China has withdrawn its troops by at least a kilometre in the tense Galwan river valley in eastern Ladakh, where 20 Indian soldiers were killed in a deadly brawl with Chinese troops on June 15, Indian sources said yesterday.
Indian soldiers have also pulled back and a buffer zone has been created between the troops of both sides to prevent escalation. "We will need to wait to see if this is a lasting, genuine disengagement," the sources told AFP.
China's People's Liberation Army was seen removing tents and structures at patrolling point 14, near the place where the clashes took place, they said.
The one-km withdrawal by China came after special representatives of India and China agreed to disengage, "take guidance from the consensus of leaders" and "not allow differences to become disputes," they added.
National Security Advisor Ajit Doval and Chinese Foreign Minister Wang Yi, who had a conversation over phone on Sunday, decided that both sides should "strictly respect and observe" the Line of Actual Control -- the de facto border between India and China -- and should not take any unilateral action to alter the status quo, the Indian government said.
The two sides agreed that "it was necessary to ensure at the earliest complete disengagement of the troops along the LAC and de-escalation from India-China border areas", New Delhi said in a statement.
"In this regard they further agreed that both sides should complete the ongoing disengagement process along the LAC expeditiously," the statement added.
In response to a question on whether China had moved back equipment in the Galwan valley, Chinese foreign ministry spokesman Zhao Lijian said both sides were "taking effective measures to disengage and ease the situation on the border".
"We hope India will meet China halfway and take concrete measures to carry out what both sides agreed to, continue to closely communicate through diplomatic and military channels, and work together to cool down the situation at the border," Zhao told a news conference yesterday.
Reports of the pull back in the last 24 hours have emerged three days after Indian Prime Minister Narendra Modi's surprise visit to a Ladakh forward post, where he addressed thousands of troops and asserted, without naming China, that "the age of expansionism is over and expansionist forces have either lost or were forced to turn back."
Last Wednesday, commanders of the Indian and Chinese armies met for a third round of talks after the Galwan Valley clash. The talks went on for 12 hours.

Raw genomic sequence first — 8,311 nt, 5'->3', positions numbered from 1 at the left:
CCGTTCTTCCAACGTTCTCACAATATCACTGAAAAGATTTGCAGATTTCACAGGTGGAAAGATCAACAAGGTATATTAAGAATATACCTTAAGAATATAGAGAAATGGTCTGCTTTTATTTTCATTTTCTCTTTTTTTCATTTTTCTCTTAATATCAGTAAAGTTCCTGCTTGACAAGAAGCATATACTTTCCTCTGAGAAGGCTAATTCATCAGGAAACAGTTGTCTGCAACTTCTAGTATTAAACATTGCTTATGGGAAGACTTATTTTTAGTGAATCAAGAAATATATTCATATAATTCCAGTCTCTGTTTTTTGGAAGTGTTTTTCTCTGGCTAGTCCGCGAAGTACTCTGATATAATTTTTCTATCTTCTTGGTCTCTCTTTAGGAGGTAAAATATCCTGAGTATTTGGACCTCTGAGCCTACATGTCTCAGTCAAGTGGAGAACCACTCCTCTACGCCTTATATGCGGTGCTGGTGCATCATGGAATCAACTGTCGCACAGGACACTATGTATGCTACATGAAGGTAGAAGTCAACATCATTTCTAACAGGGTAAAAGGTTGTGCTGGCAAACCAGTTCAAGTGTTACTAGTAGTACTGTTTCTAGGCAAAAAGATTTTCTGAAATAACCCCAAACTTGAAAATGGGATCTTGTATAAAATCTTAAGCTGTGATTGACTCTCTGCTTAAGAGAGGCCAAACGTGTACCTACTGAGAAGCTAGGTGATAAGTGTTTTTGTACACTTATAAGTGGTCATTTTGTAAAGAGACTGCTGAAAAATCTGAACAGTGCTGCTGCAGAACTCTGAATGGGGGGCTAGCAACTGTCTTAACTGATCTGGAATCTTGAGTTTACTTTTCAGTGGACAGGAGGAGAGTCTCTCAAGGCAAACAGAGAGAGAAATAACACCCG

The Lieutenant-General-level talks have focused on reducing tension at the LAC after weeks of a tense face-off including physical fights in early May at another disputed hotspot in Sikkim.
The progress from talks, sources had said, would be dependent upon China agreeing to move back to its positions before the tension in the area started building-up in April.
Recent satellite images are proof of multiple Chinese intrusions across the LAC and the deployment of heavy weaponry and Chinese construction activity. The images, widely used by Indian media, had indicated that the Chinese had illegally occupied 423 metres of Indian territory in the Galwan valley.
Images acquired by NDTV from Planet Labs showed a significant consolidation of Chinese forces in Ladakh's Pangong Lake region .
CAUGHT BY SURPRISE
Indian soldiers who died in close combat with Chinese troops last month were unarmed and surrounded by a larger force on a steep ridge, Indian government sources, two soldiers deployed in the area and families of the fallen men said.
One of the Indian soldiers had his throat slit with metal nails in the darkness, his father told Reuters, saying he had been told by a fellow soldier who was there.
Others fell to their deaths in the freezing waters of the Galwan river in the western Himalayas, relatives have learned from witnesses.
Reuters spoke to relatives of 13 of the men who were killed, and in five cases they produced death certificates listing horrific injuries suffered during the six-hour night-time clash at 14,000 ft (4,267 metres) amid remote, barren mountains.
Three of the dead men had their "arteries ruptured in the neck" and two sustained head injuries caused by "sharp or pointed objects", the death certificates seen by Reuters said.
Three of the Indian families said they had been told by soldiers who were commissioned to bring the bodies back to them that some combatants pushed each other into the fast-flowing Galwan river.
The government official in Delhi also said bodies of some soldiers were fished out of the river the next morning. Some had succumbed to hypothermia, the official added.
The Galwan valley incident was the first time in 45 years that soldiers had died in combat on the Asian giants' long-disputed border.
India and China fought a war over the frontier in 1962. Anti-China sentiment has been growing in India since the high-altitude clash, with the government banning 59 Chinese mobile apps including the wildly popular TikTok.